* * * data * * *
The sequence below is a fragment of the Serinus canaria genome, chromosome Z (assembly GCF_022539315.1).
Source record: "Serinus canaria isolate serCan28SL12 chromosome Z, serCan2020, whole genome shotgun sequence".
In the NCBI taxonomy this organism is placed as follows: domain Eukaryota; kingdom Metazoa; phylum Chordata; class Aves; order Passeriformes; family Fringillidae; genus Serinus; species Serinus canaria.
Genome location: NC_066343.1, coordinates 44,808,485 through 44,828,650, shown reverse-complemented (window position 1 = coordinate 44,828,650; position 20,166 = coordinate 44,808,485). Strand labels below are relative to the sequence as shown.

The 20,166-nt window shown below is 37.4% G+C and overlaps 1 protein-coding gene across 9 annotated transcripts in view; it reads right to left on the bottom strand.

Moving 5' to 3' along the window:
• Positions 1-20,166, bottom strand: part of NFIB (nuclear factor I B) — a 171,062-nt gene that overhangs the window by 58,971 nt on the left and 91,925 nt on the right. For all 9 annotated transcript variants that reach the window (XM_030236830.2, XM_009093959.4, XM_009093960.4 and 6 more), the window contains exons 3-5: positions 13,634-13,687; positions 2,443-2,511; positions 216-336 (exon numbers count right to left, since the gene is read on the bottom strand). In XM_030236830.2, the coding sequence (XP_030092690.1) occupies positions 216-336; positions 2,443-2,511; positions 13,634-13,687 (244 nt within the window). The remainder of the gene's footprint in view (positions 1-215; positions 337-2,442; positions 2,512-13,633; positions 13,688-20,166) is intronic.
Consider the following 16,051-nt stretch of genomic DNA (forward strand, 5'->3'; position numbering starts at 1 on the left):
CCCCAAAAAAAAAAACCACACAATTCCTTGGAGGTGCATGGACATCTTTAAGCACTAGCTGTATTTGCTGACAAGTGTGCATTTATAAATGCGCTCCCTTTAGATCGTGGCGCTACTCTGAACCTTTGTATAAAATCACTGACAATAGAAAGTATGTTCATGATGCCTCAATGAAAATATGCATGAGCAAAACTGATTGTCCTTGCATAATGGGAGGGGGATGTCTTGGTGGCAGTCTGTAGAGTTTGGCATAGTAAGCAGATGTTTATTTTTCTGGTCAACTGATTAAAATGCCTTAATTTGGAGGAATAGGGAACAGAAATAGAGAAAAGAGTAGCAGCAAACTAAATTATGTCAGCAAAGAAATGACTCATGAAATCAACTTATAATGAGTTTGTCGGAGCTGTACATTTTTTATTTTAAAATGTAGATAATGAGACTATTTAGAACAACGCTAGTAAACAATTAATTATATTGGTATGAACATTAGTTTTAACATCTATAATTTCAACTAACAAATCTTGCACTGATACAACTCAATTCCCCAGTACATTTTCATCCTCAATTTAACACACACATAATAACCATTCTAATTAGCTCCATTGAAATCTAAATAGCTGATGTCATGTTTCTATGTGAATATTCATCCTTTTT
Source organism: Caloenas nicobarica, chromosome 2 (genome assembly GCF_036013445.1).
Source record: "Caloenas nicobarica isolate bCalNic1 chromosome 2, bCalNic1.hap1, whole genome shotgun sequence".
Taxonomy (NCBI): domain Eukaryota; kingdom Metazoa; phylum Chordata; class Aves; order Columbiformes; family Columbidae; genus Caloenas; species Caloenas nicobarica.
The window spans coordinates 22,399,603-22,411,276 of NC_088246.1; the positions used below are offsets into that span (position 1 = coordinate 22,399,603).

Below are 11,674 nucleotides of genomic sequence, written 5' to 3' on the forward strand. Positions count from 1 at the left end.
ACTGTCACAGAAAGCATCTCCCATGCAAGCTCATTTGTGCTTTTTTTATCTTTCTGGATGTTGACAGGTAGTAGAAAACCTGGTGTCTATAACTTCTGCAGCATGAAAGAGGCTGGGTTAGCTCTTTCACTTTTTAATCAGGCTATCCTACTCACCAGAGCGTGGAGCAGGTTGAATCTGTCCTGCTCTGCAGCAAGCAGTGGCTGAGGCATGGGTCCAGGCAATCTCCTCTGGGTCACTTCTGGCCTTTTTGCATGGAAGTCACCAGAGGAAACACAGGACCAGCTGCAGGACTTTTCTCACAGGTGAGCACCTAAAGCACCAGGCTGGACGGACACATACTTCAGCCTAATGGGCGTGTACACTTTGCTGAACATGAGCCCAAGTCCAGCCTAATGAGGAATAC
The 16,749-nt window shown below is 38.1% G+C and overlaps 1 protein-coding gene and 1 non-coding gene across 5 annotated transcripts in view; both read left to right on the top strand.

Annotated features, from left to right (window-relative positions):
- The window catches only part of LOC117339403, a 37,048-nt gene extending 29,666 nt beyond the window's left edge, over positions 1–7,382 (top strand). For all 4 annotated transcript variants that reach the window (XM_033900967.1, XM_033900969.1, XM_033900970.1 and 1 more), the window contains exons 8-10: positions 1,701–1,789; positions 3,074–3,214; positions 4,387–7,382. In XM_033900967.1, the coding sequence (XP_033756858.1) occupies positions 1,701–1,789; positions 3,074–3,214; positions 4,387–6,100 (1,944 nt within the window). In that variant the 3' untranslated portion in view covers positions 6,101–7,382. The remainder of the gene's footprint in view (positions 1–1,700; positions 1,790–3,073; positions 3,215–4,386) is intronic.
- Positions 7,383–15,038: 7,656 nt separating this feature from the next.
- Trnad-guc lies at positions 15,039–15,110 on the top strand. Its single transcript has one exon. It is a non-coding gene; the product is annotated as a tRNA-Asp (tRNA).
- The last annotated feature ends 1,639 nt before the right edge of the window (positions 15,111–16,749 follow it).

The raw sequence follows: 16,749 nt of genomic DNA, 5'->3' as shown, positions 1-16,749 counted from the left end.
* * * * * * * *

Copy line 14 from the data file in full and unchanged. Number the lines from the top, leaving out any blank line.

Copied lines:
Below are 11,674 nucleotides of genomic sequence, written 5' to 3' on the forward strand. Positions count from 1 at the left end.